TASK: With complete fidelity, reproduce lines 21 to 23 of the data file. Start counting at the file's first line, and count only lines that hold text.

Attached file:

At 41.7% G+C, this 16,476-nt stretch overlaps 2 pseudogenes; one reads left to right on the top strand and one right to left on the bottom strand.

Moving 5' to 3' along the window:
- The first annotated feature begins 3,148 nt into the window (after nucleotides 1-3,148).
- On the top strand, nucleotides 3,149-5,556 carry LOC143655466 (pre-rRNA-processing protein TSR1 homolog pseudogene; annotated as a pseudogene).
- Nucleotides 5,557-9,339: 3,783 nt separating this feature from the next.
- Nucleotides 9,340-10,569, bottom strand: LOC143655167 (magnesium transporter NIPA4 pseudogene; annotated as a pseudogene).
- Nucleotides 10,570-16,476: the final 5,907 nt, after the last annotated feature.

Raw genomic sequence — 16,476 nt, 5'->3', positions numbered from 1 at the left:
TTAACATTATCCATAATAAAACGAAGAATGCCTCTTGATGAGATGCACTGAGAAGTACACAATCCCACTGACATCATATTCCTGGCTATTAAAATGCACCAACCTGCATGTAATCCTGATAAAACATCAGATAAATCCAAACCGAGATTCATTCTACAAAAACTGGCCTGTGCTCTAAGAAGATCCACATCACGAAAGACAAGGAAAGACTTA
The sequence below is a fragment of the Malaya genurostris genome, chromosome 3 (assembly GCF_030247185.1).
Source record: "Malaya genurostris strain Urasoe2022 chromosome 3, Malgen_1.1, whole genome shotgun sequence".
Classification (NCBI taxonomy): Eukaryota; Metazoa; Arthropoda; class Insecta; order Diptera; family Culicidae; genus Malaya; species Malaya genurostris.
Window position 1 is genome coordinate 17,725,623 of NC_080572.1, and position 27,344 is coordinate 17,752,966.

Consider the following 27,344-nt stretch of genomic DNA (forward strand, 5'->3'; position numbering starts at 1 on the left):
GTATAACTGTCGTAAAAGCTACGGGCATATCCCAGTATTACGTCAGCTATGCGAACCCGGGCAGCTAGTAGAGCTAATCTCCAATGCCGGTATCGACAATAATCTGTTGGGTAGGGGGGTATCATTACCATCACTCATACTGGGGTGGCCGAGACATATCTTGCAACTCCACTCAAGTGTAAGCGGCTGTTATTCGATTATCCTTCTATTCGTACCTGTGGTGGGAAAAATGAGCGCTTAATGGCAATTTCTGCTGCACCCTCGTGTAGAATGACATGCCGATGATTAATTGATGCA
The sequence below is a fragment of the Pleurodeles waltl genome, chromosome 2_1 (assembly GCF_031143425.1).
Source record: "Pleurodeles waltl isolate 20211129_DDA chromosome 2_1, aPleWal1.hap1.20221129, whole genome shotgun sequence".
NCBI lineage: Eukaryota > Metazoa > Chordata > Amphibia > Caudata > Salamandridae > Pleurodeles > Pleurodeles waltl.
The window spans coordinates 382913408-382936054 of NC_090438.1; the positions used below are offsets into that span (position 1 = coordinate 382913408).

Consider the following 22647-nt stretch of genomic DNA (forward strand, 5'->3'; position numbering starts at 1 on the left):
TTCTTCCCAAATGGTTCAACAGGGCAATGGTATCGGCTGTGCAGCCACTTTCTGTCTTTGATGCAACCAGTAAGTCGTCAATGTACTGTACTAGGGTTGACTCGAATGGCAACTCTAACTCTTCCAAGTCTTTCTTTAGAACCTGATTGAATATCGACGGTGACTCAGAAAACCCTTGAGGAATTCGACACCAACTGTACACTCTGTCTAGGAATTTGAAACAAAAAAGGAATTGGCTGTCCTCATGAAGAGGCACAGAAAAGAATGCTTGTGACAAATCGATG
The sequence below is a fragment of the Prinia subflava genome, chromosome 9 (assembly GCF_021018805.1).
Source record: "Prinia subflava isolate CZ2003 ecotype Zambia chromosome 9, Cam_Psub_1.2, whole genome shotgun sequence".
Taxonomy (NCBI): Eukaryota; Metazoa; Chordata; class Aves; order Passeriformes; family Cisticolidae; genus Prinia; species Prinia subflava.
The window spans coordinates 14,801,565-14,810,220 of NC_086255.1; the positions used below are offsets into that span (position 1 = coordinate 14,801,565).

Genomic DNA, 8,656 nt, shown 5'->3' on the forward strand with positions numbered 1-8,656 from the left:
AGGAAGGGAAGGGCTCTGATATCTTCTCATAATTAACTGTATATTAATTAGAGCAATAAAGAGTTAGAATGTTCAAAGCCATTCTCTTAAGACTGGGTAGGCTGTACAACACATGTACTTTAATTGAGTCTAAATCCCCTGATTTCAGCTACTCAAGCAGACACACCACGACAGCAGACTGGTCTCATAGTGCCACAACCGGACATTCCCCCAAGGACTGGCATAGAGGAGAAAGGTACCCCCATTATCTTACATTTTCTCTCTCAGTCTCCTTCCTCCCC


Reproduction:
TTCTTCCCAAATGGTTCAACAGGGCAATGGTATCGGCTGTGCAGCCACTTTCTGTCTTTGATGCAACCAGTAAGTCGTCAATGTACTGTACTAGGGTTGACTCGAATGGCAACTCTAACTCTTCCAAGTCTTTCTTTAGAACCTGATTGAATATCGACGGTGACTCAGAAAACCCTTGAGGAATTCGACACCAACTGTACACTCTGTCTAGGAATTTGAAACAAAAAAGGAATTGGCTGTCCTCATGAAGAGGCACAGAAAAGAATGCTTGTGACAAATCGATG
The sequence below is a fragment of the Prinia subflava genome, chromosome 9 (assembly GCF_021018805.1).
Source record: "Prinia subflava isolate CZ2003 ecotype Zambia chromosome 9, Cam_Psub_1.2, whole genome shotgun sequence".